With that being said, don’t completely ignore customer retention strategies, as these still play a crucial part for Ecommerce businesses. It may seem like only focusing on bringing in new customers is the best way to boost revenue, however this is still more expensive than making conversions from existing customers.

Experts estimate that when it comes to Ecommerce, the average conversion rate for new customers is between 1% and 3%, while the average conversion rate for repeat customers is anywhere between 60% and 70%. Finding new customers is an important part of any business’s growth, however when we also consider the fact that repeat customers on average only make up 8% of a store’s customer base but generate 41% of a store’s revenue, the value of customer retention in reducing a business’s CAC becomes obvious.

Brand loyalty also means that repeat customers are likely to spend more per order and at key times of the year, while also sharing your store more and driving new customers your way.

Keep Your Prices Realistic

If your average order value isn’t very high, then it can be tempting to increase the prices of your products as a means of generating more revenue and to keep up with shipping costs as well the related Costs of Goods Sold (COGS).

It is important that you don’t overprice your business however, since this is going to drive potential customers away and drastically increase your customer acquisition cost, since more money will be spent on each successful customer conversion as your conversion rate drops.

Collect as Many Reviews as Possible

Combining both quantity and quality is paramount when it comes to collecting product reviews for your Ecommerce business. Reviews are important for increasing your conversion rate amongst potential customers, because when a customer visits a product page and sees that there are zero product reviews, then it can signal that something isn’t right and they may question the product’s credibility along with that of the site itself.

A study by iPerceptions has revealed that around 63% of customers are more likely to make a purchase from your Ecommerce shop when there are user reviews of products, which could potentially lead to twice as many conversions and sales than if you have zero reviews. Collecting as many reviews as possible is therefore a great way to reduce your CAC since the reviews that customers can see will act as a conversion tool and take some of the stress off of your customer acquisition process.

50 or more reviews for a single product can lead to a 4.6% increase in conversion rates, and it is good to know that some negative reviews can actually add authenticity to a business and its products, although negative reviews should be kept to a minimum so they don’t completely drive customers away.

The best reviews to go after are ones that contain information about how the product was used by the customer, along with comparisons with competing brands since consumer reviews are trusted up to 12 times as much as the product description.

User-Generated Content Increases Conversions

A long list of positive reviews is a great starting point for improving your conversion rate and lowering your CAC, but the next step up from that is even more effective. User-generated content, such as short videos made by impassioned and happy customers, can boost your conversion rate by as much as 161% among customers who view the content.

This type of content is much like the digital version of word-of-mouth advertising, with happy customers talking about how great a product is on any of the social media platforms that they use, and incorporating this content into your online shop improves the chances of potential customers viewing it.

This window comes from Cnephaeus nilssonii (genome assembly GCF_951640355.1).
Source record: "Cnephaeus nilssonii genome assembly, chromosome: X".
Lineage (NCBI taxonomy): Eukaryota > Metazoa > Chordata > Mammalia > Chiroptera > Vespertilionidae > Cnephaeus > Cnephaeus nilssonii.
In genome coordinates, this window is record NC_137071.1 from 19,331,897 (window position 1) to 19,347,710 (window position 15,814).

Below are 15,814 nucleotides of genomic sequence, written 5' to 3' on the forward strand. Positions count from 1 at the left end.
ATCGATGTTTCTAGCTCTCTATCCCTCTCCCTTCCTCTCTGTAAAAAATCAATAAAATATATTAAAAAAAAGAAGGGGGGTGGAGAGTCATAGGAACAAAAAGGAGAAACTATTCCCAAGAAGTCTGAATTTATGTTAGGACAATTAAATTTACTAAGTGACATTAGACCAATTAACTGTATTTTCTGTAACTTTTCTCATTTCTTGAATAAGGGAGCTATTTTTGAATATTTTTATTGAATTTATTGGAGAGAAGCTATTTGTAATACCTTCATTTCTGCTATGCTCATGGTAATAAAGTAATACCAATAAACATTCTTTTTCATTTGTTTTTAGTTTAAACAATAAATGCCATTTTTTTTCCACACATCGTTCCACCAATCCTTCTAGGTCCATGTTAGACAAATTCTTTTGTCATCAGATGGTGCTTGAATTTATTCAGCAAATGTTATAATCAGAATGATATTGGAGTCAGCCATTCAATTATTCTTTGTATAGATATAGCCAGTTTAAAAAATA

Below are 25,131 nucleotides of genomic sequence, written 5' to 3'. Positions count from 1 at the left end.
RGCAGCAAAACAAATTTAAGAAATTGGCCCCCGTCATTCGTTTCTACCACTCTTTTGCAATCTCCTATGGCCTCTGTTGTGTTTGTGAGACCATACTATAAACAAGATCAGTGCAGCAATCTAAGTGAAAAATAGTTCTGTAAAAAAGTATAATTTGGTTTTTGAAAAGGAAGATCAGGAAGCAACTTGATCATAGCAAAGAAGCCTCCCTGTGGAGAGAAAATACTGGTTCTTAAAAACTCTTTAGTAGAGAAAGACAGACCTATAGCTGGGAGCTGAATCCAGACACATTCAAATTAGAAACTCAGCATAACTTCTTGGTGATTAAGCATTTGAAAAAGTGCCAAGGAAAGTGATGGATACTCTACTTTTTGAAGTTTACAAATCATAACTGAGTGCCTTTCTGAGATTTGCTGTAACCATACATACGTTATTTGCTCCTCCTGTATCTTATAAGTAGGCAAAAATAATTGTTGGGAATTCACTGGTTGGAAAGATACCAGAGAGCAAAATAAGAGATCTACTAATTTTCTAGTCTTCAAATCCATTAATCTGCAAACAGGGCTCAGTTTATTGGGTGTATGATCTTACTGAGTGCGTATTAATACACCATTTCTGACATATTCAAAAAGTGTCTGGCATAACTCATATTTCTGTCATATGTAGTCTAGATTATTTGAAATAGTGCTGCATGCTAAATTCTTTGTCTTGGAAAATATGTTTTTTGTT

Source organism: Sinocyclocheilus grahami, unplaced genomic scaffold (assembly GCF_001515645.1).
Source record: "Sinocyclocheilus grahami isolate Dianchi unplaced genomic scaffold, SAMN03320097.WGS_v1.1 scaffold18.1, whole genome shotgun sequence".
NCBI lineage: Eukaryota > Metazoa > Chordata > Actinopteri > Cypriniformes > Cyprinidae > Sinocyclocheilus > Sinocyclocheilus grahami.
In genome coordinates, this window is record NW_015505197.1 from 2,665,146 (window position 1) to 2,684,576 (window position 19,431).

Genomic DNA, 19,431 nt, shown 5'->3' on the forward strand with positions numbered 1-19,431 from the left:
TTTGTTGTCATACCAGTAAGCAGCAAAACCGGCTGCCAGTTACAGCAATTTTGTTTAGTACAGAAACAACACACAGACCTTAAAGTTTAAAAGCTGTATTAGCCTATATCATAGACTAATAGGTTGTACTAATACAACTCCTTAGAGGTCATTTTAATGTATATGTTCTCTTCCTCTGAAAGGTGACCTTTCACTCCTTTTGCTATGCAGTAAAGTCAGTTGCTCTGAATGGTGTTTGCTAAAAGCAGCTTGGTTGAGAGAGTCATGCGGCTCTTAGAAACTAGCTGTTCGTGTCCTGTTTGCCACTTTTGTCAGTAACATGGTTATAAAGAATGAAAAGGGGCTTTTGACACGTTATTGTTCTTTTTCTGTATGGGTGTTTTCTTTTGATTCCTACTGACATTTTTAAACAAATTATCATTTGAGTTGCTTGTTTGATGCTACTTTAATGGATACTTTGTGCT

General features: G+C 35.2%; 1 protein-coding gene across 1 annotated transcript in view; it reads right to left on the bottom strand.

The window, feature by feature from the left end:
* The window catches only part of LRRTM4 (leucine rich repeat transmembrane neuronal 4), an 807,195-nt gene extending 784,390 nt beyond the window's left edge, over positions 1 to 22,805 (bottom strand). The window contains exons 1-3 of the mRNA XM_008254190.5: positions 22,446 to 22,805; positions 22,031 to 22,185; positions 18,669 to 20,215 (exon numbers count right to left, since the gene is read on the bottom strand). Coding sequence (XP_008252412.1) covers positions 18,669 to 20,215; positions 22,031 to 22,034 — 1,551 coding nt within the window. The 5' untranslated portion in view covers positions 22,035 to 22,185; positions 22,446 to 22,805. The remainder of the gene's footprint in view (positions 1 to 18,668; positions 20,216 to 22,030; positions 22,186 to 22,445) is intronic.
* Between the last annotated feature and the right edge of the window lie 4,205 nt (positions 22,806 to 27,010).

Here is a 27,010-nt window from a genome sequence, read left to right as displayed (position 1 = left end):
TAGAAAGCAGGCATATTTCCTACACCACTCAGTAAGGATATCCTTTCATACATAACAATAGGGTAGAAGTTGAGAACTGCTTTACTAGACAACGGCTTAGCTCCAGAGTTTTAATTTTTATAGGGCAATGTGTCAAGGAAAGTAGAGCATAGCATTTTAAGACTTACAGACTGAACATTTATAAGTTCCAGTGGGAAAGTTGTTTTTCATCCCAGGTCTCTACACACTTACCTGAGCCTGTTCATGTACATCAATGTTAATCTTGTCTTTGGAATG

All you need to do is take a note of customers who have already left positive product reviews on your site, reach out to them, and ask if they would be happy to record a short video where they can talk about and show off the product along with any additional positive experiences that they had with your shop.

Not everyone you contact is going to create this kind of content for you, however because of how effective this is at boosting your conversion rate organically without increasing the amount of capital going towards your CAC, it is worth it. Getting just one or two video reviews from customers for each of your more valuable products can have a huge impact on how many new customers are brought in, how many conversions you make, and how much revenue you generate.


Learning how to lower your customer acquisition costs is not really about drastically reducing the amount of capital that you put towards customer acquisition while hoping that your business continues to grow as it did before. Lowering your CAC revolves around employing smart techniques that can boost the right kinds of traffic to your site, improve conversion rates, and retain more loyal customers who are going to support your business into the future.

Businesses should start out by understanding exactly what their CAC is by using the customer acquisition cost formula and pairing it with the average customer’s LTV for a better understanding of how much revenue a customer brings with them. From there, tracking conversion rates between the different stages of converting a visitor to a paying customer allows a business to understand where they may be losing out and what to prioritize.

With a solid understanding of the business’s CAC and more, you can then implement any of the above techniques to lower your CAC, improve conversion rates and sales, and continue to grow your business into the future while predicting the amount of revenue that you are going to generate for a more sustainable business.

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Dominic Sergi
Dom is a co-founder at Local Digital. Google Ads is his #1 game and driving ad spend efficiencies his aim. He's also well versed in all things digital marketing, sales and business growth.